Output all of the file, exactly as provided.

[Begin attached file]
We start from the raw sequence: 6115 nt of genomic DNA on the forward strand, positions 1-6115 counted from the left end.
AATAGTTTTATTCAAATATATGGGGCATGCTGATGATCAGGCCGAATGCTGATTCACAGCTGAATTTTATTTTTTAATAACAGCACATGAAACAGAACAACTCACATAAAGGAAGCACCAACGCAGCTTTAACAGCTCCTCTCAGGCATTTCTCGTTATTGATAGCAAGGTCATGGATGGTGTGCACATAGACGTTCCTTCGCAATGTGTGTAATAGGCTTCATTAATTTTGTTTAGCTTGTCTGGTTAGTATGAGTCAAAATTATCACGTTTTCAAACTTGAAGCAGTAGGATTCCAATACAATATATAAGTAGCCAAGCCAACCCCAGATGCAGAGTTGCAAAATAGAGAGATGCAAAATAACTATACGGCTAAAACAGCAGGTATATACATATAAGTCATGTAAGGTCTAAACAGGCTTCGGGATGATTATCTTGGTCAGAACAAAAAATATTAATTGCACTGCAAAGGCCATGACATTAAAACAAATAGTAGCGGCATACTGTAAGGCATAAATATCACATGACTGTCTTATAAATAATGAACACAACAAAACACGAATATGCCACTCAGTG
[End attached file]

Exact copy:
We start from the raw sequence: 6115 nt of genomic DNA on the forward strand, positions 1-6115 counted from the left end.
AATAGTTTTATTCAAATATATGGGGCATGCTGATGATCAGGCCGAATGCTGATTCACAGCTGAATTTTATTTTTTAATAACAGCACATGAAACAGAACAACTCACATAAAGGAAGCACCAACGCAGCTTTAACAGCTCCTCTCAGGCATTTCTCGTTATTGATAGCAAGGTCATGGATGGTGTGCACATAGACGTTCCTTCGCAATGTGTGTAATAGGCTTCATTAATTTTGTTTAGCTTGTCTGGTTAGTATGAGTCAAAATTATCACGTTTTCAAACTTGAAGCAGTAGGATTCCAATACAATATATAAGTAGCCAAGCCAACCCCAGATGCAGAGTTGCAAAATAGAGAGATGCAAAATAACTATACGGCTAAAACAGCAGGTATATACATATAAGTCATGTAAGGTCTAAACAGGCTTCGGGATGATTATCTTGGTCAGAACAAAAAATATTAATTGCACTGCAAAGGCCATGACATTAAAACAAATAGTAGCGGCATACTGTAAGGCATAAATATCACATGACTGTCTTATAAATAATGAACACAACAAAACACGAATATGCCACTCAGTG